The view from my office window looks down on a house with a flag on the front lawn. It’s a consulate’s house, and today there are two painters working on the French patio door. They are brushing the cross bars in grey, carefully lining the paint on the wood. Their heads tilt to the sway of the brush. Watching them is a good break from the pop-up letters and numbers on my computer screen. I can imagine their faces, like children, focused on the lines and texture of their brushes on the medium. It must be rewarding work, I think, from the relaxed poses of their bodies. The painters are beautifying and preserving something of value. Their tools and material of paper sand, brushes, buckets, scrapers, spackling paste, tapes, rollers, drop cloths – are for the intent of construction and not destruction.
I usually start my day with reading the news. Yesterday marked the anniversary of the war on Iraq over their presumed Weapons of Mass Destruction. I digest the short paragraph which is general. It stirs an inexplicable emotion, except for a wish. I wish I had the guts to express how I truly feel about war, and specifically about that war. I feel inadequate and invalidated to be specific about my opinions and feelings about any big issue, because I know it is not as black and white as reported to me, who lives thousands of miles from the source of the news. The big issues are those that affect everyone. But we don’t all want to be affected. For me I don’t want to be affected, because that war seems unreal and hard to accept. Maybe that’s why I can’t be specific, and bold to express my feelings and thoughts about war. I can only describe my feelings as grief over a loss. I don’t know yet what that loss is. Perhaps it is one of these or all: loss of innocence, loss of humanity, loss of sanity.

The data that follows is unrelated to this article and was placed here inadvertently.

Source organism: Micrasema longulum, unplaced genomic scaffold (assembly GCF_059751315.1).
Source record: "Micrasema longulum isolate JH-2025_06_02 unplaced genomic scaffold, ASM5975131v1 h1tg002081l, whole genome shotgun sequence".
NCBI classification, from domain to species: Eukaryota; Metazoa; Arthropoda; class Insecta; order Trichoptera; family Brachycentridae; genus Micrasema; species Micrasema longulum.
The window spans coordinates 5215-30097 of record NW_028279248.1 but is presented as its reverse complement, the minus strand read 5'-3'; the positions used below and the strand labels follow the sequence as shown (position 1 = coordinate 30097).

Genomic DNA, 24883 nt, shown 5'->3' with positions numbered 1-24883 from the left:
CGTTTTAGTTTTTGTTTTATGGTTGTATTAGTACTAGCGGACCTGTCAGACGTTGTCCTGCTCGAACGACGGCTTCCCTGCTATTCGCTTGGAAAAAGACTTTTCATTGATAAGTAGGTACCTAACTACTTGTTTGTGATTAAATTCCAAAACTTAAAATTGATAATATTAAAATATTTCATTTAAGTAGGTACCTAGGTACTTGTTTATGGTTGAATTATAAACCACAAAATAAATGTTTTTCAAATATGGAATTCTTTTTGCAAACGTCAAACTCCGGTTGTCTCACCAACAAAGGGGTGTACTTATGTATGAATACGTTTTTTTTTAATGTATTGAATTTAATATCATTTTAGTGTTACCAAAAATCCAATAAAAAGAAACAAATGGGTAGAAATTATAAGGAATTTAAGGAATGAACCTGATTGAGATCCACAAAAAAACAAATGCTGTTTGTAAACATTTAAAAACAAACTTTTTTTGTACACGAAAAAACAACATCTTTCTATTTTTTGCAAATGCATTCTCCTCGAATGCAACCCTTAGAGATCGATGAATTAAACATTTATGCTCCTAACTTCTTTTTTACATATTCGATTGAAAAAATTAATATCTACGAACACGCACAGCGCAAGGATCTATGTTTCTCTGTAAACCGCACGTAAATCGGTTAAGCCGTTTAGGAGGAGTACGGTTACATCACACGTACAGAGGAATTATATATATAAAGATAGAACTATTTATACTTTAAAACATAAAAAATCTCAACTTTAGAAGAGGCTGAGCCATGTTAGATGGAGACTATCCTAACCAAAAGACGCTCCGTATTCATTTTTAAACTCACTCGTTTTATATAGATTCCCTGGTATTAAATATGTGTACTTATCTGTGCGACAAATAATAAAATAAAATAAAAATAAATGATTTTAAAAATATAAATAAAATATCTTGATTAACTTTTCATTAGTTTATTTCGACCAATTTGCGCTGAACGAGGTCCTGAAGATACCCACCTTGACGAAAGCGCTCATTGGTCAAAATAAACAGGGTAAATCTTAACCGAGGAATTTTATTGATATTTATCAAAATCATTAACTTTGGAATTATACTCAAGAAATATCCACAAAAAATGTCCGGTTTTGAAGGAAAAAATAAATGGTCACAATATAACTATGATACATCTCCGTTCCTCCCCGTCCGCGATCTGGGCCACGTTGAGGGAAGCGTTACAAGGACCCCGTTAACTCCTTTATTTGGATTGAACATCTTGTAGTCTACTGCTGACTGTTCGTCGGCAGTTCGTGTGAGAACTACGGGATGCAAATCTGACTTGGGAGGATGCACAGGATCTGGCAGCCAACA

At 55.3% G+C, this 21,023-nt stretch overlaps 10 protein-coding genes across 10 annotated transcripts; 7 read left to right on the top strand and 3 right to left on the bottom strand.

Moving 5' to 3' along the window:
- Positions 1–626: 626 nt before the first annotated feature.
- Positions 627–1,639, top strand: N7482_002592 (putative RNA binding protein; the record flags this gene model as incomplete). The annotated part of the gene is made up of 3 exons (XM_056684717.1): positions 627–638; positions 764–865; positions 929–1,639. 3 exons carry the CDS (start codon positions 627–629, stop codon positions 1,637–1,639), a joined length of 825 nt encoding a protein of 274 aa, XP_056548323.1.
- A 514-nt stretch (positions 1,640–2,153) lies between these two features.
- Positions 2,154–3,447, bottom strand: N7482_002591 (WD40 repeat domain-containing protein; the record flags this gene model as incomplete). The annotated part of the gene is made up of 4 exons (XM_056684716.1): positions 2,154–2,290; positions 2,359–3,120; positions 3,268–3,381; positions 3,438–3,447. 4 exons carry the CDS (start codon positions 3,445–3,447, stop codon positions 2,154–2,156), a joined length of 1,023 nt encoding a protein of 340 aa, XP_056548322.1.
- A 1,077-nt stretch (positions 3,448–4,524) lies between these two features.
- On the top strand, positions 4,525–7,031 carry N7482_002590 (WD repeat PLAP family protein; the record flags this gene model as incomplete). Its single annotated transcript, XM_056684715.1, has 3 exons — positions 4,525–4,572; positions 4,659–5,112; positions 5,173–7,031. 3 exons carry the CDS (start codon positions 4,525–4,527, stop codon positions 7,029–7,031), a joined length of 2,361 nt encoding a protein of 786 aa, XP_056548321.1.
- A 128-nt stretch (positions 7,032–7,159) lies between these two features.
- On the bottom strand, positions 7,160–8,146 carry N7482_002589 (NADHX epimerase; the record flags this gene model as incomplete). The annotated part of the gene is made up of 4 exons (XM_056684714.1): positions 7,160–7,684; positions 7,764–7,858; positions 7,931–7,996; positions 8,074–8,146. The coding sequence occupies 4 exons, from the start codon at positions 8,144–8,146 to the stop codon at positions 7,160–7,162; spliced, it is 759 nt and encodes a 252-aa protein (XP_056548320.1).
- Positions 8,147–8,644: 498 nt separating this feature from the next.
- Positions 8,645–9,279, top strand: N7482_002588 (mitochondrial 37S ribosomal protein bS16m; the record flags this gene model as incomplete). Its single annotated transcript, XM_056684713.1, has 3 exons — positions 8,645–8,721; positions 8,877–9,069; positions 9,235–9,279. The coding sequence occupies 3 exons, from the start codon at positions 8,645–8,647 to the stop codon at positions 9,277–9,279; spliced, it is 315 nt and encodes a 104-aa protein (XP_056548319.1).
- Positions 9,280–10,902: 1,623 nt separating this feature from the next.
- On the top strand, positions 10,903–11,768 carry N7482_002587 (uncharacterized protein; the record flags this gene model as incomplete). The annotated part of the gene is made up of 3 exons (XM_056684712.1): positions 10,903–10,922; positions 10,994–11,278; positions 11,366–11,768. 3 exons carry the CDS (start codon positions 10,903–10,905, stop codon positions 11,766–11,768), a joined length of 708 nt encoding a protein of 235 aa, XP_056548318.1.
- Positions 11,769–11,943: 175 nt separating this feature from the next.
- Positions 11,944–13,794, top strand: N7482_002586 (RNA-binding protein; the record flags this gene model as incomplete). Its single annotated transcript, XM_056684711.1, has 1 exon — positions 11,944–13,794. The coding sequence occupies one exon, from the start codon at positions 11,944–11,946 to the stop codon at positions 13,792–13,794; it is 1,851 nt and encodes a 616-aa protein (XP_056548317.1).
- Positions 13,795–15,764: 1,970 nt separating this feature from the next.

One of the topics about the Iraq war recently is the mass displacement and epidemic birth defects and cancer found among the population, and the cause is suspected to be the “US military’s extensive use of depleted uranium and white phosphorus”. That is specific. What is more specific is to see a picture of a newly born baby with more than 2 sets of arms and 2 sets of legs, and its internal organs formed outside of its internal cavity.
I remember during one of the lessons in a writing class. The teacher talked about specificity and he presented it like looking at the multitude of faces of a cut crystal. One face is described as “Metaphor is a tool to bring an experience of universality to the specifics of our story.” I sat quietly, working. Then my mind wandered away from the intensity. The eyes shifted from the page to the view. I spotted the painters, and I’m reminded of the headlines I read. My subconscious has been quietly knitting at the images and words to make sense of the juxtaposition of construction to destruction.
The brush paints up and down and side to side of the wooden frames. Straight, neat lines contrasts the spider baby with its medusa appendages sprawling out of its torso.
“Working with metaphor allows us to say a lot with few words. It is a way of helping the reader to understand the underlying themes. It can also be a way of making challenging issues accessible.” – Al Watt (LA Writer’s Tribe)